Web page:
Punch­ing out

Genyo Takeda, Nin­tendo’s first game de­signer, is calling it a day af­ter 45 years

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Genyo Takeda, Nin­tendo’s first game de­signer, is calling it a day

Be­tween Sa­toru Iwata’s sud­den pass­ing in July 2015 and Tat­sumi Kimishima’s ap­point­ment as Nin­tendo’s fifth pres­i­dent two months later, Shigeru Miyamoto was the ob­vi­ous choice to tem­po­rar­ily steer the ship. But along­side him was a man who, at the end of June, will bring down the cur­tain on a 45-year ten­ure at the com­pany. Genyo Takeda may not be as fa­mous as creatives such as Miyamoto, Takashi Tezuka or Eiji Aon­uma, but he’s been equally cru­cial in shap­ing the di­rec­tion of mod­ern Nin­tendo.

Takeda was re­cruited by Gun­pei Yokoi in 1972 and in­ducted into Nin­tendo’s R&D2 de­part­ment, where he worked on a light­gun shoot­ing-range game called Laser Clay Shoot­ing Sys­tem. The (pos­si­bly apoc­ryphal) story goes that Takeda saved the day when the first ma­chine’s un­veil­ing to the pub­lic went wrong. From be­hind the scenes, he con­trolled the game’s clay pi­geons, reg­is­tered each hit and tal­lied up the play­ers’ scores man­u­ally, the il­lu­sion prov­ing so con­vinc­ing to pun­ters that no one reg­is­tered any­thing was amiss.

He moved into hard­ware de­sign, head­ing up Nin­tendo’s third (and small­est) re­search and de­vel­op­ment team, while still devel­op­ing soft­ware. In­deed, Takeda de­signed horse-rac­ing ar­cade game EVR Race, con­sid­ered to be the com­pany’s first of­fi­cial foray into the videogame in­dus­try. Iwata and Miyamoto later cred­ited him as “Nin­tendo’s first game de­signer”. Miyamoto and Takeda would go on to work to­gether on sev­eral games, in­clud­ing 1979’s Sher­iff and the orig­i­nal ar­cade ver­sion of Punch-Out. The lat­ter demon­strated Takeda’s prag­ma­tism when, af­ter the suc­cess of Don­key Kong, Nin­tendo ended up with a sur­plus of mon­i­tors. Takeda sub­se­quently con­ceived a box­ing game that used two dis­plays.

Punch-Out was also no­table for be­ing a con­scious tilt at the Amer­i­can mar­ket. Takeda worked closely with Nin­tendo Of Amer­ica to en­sure the game would ap­peal to an au­di­ence out­side Ja­pan, and came up with the game’s hu­mor­ous char­ac­ter names him­self. De­spite his rep­u­ta­tion as a lo­gi­cian, Miyamoto was an ad­mirer of Takeda’s “free-wheel­ing” cre­ative ap­proach. In an in­ter­view cel­e­brat­ing the re­lease of the Wii re­make of Punch-Out, Miyamoto paid trib­ute to Takeda’s for­ward think­ing: “In the era when there was no stan­dard formula for how to make videogames in the first place, there were two schools of thought: the peo­ple who went to com­pa­nies that could make videogames, and the peo­ple who would try and make games them­selves. Takeda-san raised the ban­ner of the lat­ter, and he is still driv­ing this era at Nin­tendo.” Takeda’s pioneering spirit re­sulted in a number of in­no­va­tions for Nin­tendo. He de­vel­oped the bat­tery back-up for the orig­i­nal The Le­gend Of Zelda, and was re­spon­si­ble for the ana­logue stick on the N64 con­troller. Though hardly the first of its kind, it was the first con­sole con­troller to have one, and it’s owed a debt by just about ev­ery con­troller re­leased since.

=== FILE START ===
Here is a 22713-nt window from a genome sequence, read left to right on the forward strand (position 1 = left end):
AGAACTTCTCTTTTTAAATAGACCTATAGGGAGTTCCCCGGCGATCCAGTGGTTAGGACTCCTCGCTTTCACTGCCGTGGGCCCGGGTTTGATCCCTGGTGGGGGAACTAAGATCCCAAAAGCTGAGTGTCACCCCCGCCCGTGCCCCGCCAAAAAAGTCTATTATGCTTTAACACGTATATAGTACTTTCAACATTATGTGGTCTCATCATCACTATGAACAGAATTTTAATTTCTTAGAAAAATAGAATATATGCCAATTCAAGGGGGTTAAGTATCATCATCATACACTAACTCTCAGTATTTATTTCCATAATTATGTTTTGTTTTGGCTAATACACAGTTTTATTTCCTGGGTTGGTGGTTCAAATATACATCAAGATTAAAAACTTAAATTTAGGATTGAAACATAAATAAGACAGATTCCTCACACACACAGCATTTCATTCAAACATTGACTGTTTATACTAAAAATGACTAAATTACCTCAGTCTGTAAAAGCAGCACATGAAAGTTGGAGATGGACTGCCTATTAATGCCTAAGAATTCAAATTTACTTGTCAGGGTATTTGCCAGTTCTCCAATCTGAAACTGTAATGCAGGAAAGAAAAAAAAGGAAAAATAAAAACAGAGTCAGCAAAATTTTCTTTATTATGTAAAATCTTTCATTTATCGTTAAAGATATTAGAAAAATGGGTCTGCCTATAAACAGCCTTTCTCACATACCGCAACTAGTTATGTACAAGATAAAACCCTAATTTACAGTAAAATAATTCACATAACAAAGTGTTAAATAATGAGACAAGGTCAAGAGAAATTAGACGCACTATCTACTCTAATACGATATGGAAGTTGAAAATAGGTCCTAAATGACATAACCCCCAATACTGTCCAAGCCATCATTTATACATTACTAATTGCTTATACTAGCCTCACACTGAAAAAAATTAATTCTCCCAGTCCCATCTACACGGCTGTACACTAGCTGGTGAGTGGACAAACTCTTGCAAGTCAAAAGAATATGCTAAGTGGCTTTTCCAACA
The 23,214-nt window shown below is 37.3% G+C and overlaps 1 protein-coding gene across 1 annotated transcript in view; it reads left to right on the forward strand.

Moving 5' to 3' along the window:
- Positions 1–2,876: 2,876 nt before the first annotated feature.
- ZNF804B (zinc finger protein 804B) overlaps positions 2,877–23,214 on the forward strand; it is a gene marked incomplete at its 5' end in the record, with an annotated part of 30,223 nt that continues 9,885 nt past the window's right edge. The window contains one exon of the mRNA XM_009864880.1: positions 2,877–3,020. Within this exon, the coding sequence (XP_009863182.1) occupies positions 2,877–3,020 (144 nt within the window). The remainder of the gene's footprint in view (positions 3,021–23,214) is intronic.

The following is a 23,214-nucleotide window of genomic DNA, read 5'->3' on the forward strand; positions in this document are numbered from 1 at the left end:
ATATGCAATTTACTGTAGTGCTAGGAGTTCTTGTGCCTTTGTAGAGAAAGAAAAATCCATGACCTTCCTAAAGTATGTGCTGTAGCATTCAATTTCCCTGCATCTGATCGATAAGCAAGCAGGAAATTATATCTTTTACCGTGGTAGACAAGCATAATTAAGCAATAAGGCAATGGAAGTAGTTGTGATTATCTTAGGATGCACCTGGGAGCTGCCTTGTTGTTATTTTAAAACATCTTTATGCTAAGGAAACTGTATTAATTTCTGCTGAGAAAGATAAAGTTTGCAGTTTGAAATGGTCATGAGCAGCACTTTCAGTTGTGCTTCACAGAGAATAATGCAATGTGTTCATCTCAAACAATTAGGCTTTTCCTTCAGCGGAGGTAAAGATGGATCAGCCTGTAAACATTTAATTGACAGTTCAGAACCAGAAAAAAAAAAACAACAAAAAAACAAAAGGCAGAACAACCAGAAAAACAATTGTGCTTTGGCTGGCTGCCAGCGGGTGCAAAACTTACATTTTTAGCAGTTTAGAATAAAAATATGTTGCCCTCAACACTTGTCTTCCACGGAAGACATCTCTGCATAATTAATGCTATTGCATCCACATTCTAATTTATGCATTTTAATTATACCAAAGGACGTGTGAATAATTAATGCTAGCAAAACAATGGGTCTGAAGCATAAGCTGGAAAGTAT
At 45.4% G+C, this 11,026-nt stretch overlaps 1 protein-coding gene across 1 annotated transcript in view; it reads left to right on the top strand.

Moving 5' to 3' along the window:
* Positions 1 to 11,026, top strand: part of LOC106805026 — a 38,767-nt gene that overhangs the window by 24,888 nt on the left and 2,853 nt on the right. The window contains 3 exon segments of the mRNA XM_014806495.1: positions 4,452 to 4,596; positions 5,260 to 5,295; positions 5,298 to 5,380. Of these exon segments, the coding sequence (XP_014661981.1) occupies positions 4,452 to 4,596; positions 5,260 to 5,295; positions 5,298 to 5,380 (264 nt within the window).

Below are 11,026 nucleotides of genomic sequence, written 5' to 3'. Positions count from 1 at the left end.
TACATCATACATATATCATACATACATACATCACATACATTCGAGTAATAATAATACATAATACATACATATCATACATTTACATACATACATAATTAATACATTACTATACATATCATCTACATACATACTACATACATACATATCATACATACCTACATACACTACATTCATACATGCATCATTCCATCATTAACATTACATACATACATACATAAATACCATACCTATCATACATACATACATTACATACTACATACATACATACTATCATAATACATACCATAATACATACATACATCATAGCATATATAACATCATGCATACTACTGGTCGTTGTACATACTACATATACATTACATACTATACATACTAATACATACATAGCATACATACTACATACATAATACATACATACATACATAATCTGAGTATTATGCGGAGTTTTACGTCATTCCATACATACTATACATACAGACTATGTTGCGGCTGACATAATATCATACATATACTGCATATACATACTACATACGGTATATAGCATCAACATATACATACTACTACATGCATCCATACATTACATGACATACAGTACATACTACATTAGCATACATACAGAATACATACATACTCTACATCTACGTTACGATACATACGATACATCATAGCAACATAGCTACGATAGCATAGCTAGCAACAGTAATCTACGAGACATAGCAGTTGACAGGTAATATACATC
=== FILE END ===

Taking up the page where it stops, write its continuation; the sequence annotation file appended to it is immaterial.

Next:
How­ever, Wii might be Takeda’s most en­dur­ing legacy. Many years ear­lier, he’d al­ready been think­ing about mo­tion con­trols, draw­ing up ideas for a box­ing­glove in­ter­face dur­ing the plan­ning stages of Punch-Out that was even­tu­ally re­jected. And a year into de­vel­op­ment of the Wii hard­ware, he be­gan to ex­press con­cerns about the tech­no­log­i­cal arms race in games, won­der­ing whether “faster and flashier” was re­ally the best course for Nin­tendo to fol­low. “I be­came keenly aware of the fact that there is no end to the de­sire of those who just want more,” he said. “Give them one, they ask for two. Give them two, and next time they will ask for five in­stead of three. Then they want ten, 30, a hun­dred. Giv­ing in to this will lead us nowhere in the end.” Whether you agree or not, the huge suc­cess of Wii proved he was right in one sense. There was an­other way for­ward. As a key in­flu­ence on Nin­tendo’s shift away from raw horse­power, it’s per­haps fit­ting that Takeda should be re­tir­ing just as Switch seems to be strik­ing gold. Af­ter all, here is a con­sole whose mar­ket­ing has fo­cused al­most ex­clu­sively on the ex­pe­ri­ence of play­ing it, its specs barely a side note. And that free-wheel­ing spirit is pre­sent in Arms: with its in­ven­tive new twist on pugilism and its larger-than-life characters, it’s the clos­est we’re likely to get to a suc­ces­sor to Punch-Out.

De­spite his achieve­ments, Takeda’s place was never in the spot­light. In that sense, he had some­thing in com­mon with one of his team’s least suc­cess­ful ideas. The Wii U con­sole’s in­con­spic­u­ous de­sign was in­tended to fo­cus at­ten­tion on the GamePad con­troller, which ul­ti­mately proved the de­vice’s un­do­ing. “At the start of de­vel­op­ment, Takeda-san gave us the task of mak­ing the con­sole a ‘stage­hand’, a kind of un­ob­tru­sive role be­hind the scenes,” developer Ya­suhisa Ki­tano said. Such was the hall­mark of Genyo Takeda: a man in the back­ground, mak­ing sure every­thing worked as it should.

“I be­came keenly aware of the fact that there is no end to the de­sire of those who just want more”

Genyo Takeda leaves Nin­tendo at the end of June. His re­place­ment will be Ko Shiota, who also worked on Wii U

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